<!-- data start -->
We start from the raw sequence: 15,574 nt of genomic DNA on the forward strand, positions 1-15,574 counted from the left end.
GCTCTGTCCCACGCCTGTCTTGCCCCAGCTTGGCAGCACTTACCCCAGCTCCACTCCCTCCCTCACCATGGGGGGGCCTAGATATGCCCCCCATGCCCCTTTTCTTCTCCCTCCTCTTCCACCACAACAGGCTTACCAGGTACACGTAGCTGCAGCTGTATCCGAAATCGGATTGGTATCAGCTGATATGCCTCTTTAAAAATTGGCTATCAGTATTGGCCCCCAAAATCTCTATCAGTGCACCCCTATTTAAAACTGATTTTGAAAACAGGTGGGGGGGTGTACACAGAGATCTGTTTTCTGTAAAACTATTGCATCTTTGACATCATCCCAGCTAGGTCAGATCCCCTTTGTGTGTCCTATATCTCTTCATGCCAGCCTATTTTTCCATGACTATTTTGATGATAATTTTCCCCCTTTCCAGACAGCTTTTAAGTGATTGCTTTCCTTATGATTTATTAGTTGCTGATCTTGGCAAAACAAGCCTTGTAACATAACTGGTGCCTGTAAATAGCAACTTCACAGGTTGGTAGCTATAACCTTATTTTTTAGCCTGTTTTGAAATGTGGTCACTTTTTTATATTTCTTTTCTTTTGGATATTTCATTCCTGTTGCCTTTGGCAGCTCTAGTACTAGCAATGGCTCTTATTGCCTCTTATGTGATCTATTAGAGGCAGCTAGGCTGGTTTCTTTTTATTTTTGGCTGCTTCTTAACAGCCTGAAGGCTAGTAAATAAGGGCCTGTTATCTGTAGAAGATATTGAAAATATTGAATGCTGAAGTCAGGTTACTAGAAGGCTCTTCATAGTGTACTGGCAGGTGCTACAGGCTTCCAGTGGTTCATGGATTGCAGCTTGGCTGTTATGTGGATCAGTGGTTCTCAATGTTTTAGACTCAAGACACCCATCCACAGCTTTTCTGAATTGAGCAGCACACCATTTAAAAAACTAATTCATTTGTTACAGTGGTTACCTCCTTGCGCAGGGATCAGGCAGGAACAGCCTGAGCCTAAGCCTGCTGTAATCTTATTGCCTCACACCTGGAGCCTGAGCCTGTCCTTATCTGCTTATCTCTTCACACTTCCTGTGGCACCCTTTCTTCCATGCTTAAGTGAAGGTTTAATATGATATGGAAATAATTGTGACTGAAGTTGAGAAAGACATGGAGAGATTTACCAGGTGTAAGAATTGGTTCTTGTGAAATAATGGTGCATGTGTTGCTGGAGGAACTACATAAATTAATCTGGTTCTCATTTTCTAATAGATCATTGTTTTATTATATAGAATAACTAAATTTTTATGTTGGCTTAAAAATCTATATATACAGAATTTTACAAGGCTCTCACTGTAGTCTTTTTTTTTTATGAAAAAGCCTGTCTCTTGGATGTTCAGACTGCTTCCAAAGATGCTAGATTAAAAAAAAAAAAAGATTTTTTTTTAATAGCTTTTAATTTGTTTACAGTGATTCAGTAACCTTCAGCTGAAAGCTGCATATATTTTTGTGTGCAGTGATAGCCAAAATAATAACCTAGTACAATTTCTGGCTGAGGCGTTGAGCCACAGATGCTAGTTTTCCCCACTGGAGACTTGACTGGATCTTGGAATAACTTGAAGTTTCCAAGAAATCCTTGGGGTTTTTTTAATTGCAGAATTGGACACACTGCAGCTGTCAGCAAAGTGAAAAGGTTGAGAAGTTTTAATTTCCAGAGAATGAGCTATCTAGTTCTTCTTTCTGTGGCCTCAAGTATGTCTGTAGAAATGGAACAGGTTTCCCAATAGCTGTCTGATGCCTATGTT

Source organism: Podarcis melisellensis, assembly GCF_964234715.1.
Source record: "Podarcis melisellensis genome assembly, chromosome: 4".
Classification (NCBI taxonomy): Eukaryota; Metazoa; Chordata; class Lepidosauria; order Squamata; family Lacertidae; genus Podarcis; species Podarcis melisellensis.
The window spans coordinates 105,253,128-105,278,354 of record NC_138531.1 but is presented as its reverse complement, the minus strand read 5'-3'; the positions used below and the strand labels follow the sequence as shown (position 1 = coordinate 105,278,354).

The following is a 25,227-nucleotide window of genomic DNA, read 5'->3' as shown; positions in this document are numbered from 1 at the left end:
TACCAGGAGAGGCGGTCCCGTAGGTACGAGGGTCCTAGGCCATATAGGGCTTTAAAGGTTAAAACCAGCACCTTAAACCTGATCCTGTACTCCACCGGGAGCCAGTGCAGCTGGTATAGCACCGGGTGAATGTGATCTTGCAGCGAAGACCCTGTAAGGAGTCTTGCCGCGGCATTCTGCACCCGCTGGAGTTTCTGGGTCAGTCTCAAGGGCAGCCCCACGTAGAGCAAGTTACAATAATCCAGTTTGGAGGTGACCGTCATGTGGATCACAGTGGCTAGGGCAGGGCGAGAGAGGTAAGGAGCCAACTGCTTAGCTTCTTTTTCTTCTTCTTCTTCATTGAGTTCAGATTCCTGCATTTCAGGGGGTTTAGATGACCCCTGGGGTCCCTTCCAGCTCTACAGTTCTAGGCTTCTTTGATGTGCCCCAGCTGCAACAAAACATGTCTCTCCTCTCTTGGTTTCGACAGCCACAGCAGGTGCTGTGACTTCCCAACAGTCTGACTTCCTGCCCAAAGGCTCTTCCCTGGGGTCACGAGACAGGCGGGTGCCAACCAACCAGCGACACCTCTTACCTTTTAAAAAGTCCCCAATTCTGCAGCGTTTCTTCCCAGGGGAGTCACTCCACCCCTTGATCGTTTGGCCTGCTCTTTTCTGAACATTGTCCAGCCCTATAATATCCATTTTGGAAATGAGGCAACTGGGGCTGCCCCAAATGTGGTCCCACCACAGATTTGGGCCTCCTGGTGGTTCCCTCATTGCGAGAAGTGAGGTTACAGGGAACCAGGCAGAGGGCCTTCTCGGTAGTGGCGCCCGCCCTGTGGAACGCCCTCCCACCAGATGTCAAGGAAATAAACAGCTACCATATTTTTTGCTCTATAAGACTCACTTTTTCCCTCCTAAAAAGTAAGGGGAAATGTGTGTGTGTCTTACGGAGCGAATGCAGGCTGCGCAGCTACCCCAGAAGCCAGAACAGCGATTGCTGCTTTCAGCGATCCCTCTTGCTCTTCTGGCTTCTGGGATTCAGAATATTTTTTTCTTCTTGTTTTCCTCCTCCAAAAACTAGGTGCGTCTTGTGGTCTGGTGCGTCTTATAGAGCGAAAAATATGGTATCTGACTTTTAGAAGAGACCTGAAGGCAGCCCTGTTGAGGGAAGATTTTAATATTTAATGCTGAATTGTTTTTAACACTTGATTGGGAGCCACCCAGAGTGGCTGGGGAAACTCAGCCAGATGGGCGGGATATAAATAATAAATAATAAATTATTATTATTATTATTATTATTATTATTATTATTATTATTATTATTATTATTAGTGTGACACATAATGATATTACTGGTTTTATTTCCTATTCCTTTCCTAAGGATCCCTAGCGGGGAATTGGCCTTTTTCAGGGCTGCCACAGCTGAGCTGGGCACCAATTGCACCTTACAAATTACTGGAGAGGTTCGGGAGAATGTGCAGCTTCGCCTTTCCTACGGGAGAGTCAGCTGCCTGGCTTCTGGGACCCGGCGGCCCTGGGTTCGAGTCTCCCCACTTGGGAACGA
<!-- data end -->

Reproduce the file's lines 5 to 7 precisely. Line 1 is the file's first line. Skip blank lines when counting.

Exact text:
Classification (NCBI taxonomy): Eukaryota; Metazoa; Chordata; class Lepidosauria; order Squamata; family Lacertidae; genus Podarcis; species Podarcis melisellensis.
The window spans coordinates 105,253,128-105,278,354 of record NC_138531.1 but is presented as its reverse complement, the minus strand read 5'-3'; the positions used below and the strand labels follow the sequence as shown (position 1 = coordinate 105,278,354).

The following is a 25,227-nucleotide window of genomic DNA, read 5'->3' as shown; positions in this document are numbered from 1 at the left end: